The Budget Deal Reinstates a Tax to Fund Oil Spill Clean-Ups

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The new budget deal, which Congress passed early Friday morning after a brief shutdown overnight, reinstates a tax on oil to help pay for spill clean-ups.

The nine cents-per-barrel tax on both domestic crude and imported petroleum products, which lapsed in December, generated $500 million a year, on average, in federal revenue and was the main source of funding for the Oil Spill Liability Trust Fund. The fund was established in 1986 to ensure that the financial burden of oil spill clean-ups does not fall to taxpayers, and currently has roughly $5.7 billion in reserve.

Republican lawmakers faced significant criticisms from environmentalists at the time, who characterized the lapse as a $500-million-a-year tax break for the oil and gas industry. "We see it as illustrative of the way in which [President Donald] Trump and the GOP continue to push giveaways for corporate polluters at any cost," Lukas Ross of Friends of the Earth told the Washington Post in December. "They had a tax bill that disproportionately benefited the fossil fuel industry, and then they allowed a $500 million-a-year tax on that same industry to expire."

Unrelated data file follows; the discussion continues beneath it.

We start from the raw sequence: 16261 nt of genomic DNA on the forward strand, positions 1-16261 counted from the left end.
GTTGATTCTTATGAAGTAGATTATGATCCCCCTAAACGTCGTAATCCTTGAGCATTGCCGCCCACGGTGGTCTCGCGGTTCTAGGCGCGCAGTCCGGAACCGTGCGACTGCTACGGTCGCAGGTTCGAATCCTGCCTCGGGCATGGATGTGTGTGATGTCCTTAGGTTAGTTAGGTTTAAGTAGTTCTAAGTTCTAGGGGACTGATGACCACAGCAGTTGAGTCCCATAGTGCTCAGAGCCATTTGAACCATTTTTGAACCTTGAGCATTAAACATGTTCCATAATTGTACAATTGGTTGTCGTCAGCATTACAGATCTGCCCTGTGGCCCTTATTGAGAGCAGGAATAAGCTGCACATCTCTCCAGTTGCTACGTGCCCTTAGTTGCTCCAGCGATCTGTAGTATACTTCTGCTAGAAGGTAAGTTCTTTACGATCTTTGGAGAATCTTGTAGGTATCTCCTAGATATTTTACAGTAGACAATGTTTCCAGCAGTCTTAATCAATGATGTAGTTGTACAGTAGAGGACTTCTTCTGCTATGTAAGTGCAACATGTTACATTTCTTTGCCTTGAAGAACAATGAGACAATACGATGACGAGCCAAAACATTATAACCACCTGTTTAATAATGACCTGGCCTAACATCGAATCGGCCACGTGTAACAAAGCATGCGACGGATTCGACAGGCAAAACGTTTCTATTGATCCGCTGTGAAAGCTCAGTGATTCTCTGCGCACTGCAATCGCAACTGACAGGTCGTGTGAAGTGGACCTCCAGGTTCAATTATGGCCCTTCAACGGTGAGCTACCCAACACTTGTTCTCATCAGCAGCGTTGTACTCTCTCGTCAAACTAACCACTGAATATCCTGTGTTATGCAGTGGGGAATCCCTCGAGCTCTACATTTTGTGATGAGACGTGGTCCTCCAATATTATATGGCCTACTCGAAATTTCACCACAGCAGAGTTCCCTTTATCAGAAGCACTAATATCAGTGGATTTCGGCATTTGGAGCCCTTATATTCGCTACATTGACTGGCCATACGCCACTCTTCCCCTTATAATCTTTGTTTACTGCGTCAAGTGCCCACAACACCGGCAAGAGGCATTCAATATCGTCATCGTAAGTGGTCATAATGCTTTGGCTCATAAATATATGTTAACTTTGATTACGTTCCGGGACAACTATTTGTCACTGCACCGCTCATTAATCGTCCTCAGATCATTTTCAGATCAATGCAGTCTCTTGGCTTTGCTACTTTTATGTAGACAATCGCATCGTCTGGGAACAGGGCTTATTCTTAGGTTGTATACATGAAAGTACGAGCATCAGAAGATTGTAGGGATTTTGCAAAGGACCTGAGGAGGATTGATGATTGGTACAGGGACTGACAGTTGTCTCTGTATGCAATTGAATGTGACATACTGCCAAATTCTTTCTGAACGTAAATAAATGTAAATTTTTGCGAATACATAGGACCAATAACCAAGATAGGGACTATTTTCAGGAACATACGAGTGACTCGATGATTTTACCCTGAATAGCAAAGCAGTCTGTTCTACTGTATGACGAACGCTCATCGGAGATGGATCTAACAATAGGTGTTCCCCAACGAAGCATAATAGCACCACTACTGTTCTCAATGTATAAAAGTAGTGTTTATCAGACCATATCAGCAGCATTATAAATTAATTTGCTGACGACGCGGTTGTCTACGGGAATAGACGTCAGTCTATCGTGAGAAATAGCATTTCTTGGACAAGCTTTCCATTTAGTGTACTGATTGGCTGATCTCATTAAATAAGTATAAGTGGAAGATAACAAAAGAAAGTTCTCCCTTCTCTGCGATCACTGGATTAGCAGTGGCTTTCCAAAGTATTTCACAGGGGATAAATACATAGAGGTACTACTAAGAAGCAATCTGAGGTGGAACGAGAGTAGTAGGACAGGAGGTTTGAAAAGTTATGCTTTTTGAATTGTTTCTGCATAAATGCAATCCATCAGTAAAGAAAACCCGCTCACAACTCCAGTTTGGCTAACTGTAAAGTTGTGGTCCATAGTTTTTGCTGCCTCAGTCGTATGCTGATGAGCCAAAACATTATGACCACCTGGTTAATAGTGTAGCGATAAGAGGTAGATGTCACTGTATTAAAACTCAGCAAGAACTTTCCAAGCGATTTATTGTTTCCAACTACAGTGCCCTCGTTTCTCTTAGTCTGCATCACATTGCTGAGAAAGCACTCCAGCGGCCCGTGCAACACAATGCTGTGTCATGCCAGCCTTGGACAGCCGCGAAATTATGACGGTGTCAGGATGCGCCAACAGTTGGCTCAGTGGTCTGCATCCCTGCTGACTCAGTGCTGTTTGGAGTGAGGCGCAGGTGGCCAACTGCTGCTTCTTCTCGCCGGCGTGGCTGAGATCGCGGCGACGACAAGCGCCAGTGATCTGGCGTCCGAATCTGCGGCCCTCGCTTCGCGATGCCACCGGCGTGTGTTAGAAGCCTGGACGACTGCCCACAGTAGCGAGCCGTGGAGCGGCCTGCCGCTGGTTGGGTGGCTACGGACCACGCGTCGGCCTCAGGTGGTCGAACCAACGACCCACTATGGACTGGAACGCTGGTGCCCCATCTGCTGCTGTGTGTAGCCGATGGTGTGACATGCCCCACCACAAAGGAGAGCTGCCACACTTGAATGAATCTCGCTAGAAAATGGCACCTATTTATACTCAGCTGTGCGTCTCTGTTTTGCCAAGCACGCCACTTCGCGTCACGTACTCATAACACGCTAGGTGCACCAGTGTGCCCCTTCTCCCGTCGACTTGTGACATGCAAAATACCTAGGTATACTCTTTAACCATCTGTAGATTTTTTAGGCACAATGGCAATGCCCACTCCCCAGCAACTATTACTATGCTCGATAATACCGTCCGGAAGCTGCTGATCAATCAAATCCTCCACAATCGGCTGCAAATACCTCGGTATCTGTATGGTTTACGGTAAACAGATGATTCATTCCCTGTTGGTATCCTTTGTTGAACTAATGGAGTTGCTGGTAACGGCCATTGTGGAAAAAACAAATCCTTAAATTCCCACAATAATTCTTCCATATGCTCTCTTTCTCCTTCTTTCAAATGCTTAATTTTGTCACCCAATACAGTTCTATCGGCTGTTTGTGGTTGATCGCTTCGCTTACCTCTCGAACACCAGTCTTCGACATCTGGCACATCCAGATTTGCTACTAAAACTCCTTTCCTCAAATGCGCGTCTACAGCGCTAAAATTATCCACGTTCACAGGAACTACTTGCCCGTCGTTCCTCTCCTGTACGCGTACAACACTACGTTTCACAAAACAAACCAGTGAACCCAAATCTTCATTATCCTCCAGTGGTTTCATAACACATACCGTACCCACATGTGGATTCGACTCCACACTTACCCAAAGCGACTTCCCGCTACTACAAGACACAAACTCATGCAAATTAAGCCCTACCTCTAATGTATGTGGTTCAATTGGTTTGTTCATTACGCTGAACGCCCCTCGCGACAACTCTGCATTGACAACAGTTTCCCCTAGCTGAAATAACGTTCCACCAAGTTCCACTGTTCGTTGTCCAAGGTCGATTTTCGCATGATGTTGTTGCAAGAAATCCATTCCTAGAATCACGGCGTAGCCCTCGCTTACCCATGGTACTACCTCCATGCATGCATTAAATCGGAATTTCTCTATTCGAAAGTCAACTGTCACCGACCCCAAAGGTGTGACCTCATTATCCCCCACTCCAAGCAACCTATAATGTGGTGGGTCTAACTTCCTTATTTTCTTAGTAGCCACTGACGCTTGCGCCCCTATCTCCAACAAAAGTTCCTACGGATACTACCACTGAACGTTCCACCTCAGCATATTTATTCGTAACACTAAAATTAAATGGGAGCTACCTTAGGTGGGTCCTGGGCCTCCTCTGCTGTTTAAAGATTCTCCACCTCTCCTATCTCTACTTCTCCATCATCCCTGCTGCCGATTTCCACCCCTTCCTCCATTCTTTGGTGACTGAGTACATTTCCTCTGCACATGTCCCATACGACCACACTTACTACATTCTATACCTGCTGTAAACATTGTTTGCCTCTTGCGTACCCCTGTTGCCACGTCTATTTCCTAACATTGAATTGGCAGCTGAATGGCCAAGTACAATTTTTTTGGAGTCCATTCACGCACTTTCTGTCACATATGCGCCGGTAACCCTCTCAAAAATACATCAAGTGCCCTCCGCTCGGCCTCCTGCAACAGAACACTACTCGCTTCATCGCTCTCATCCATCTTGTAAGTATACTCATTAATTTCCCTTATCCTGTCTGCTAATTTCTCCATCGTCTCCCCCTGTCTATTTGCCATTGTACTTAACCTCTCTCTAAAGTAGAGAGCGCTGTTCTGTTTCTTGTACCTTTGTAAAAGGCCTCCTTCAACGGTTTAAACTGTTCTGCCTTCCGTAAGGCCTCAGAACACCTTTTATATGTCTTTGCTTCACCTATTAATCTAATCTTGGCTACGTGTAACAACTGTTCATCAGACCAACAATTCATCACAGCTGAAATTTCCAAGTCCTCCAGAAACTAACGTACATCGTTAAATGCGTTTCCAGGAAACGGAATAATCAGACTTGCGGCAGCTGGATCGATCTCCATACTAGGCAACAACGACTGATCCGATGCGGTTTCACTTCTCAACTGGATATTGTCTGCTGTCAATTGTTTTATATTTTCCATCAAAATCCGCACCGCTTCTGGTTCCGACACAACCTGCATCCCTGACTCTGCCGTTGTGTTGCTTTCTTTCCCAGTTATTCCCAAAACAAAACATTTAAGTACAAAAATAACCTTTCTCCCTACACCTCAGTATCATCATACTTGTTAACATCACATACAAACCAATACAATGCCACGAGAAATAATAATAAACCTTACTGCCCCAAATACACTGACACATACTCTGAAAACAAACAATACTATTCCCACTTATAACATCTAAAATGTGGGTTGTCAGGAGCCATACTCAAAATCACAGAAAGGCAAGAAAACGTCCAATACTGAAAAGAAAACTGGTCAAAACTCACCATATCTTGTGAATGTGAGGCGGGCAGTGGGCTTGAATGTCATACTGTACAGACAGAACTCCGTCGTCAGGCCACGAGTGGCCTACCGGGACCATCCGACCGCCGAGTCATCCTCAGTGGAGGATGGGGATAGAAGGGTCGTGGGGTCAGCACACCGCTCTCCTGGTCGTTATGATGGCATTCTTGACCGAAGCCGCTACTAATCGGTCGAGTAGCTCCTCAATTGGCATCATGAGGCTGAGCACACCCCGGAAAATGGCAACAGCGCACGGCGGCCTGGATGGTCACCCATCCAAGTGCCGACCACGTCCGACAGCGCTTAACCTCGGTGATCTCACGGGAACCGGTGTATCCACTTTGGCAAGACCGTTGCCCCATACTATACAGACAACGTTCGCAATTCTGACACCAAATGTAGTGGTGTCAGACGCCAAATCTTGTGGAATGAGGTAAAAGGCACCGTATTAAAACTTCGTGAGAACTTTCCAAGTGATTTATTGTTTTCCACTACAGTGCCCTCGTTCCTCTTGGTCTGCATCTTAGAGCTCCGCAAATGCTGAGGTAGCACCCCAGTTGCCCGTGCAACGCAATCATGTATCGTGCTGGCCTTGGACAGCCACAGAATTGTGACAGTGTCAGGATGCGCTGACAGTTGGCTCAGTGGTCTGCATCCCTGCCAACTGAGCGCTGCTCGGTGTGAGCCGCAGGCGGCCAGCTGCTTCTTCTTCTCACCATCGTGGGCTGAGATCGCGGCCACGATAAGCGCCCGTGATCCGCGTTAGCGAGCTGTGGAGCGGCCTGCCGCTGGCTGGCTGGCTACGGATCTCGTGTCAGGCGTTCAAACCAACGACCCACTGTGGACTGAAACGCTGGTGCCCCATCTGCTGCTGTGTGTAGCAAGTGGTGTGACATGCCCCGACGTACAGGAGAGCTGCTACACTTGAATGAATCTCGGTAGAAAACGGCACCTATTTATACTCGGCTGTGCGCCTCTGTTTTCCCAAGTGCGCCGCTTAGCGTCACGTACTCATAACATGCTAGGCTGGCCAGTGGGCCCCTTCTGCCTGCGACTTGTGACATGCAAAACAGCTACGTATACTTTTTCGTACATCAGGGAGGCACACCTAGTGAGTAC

The reinstated tax goes into effect March 1st.

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